The U.S. is the biggest foreign market for China and it has enjoyed most favourite nation trade status for some time and has been slowly lowering tariff and non-tariff barriers to imports and foreign investment. The other psychological good news is that the international community recognizes that China's huge population is in an early explosive economic boom. This has lots of people excited, particularly since Japan appears to be in somewhat of a perpetual recession these days. Japan being the traditional Asian powerhouse.

    For the record, we cannot overlook certain issues associated with China. These issues include: the nature of China's economic system, its dealings with human rights, and its treatment of Taiwan.

    As a condition of member concurrence for accession of China to the WTO, all of the WTO members were allowed to bring in legislation to deal with possible market disruptions or trade diversions. We must not forget that China has a state controlled economic system that is protectionist, still exploits labour and represses human rights.

    While we welcome the People's Republic of China to the WTO we must wonder how serious it is about free trade from time to time as it still has a culture that invites unilateral actions which raise concerns in the international trade community. This is not to say that China's membership in the WTO would bring about overnight change and improvement in these areas. It does mean that China is now compelled to honour its WTO promises and obligations that in effect would make China more accountable for its practices in question.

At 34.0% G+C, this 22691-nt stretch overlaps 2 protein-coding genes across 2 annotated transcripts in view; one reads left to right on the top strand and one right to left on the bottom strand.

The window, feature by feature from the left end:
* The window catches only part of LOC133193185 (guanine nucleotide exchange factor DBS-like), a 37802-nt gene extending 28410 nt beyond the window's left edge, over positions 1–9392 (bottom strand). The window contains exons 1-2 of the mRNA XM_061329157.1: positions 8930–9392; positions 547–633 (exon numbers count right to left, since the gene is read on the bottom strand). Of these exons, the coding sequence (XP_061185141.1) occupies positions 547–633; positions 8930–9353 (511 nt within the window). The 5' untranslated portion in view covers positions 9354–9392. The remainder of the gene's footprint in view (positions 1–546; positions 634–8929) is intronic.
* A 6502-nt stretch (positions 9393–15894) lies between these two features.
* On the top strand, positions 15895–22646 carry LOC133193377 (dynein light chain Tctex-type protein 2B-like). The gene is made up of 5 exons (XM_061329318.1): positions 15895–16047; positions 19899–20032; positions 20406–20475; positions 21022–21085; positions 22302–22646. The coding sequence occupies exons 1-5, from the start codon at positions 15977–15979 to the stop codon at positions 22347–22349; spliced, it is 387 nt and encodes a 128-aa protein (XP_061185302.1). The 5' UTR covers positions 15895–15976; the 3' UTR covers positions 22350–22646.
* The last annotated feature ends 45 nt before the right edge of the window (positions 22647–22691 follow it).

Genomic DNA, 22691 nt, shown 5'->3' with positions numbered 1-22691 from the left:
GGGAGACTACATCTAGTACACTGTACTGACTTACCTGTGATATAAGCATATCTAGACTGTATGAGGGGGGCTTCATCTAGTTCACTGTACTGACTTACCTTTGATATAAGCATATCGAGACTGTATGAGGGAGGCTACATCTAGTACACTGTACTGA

The international business community of course does not enjoy litigation and reversion to the courts but rather looks for voluntary compliance with the spirit and intent of following the rules.

    Regrettably just last week China's state run postal monopoly issued an order that would: limit express delivery by private companies to articles more than 500 grams, or 1.1 pounds; require all prices to be higher than the postal authority's; and forbid delivery to government, military or communist party offices or of any item addressed to an individual.This would virtually shut down the operations of United Parcel Service, Federal Express and three other large courier-style companies that are doing about 60% of the business in China.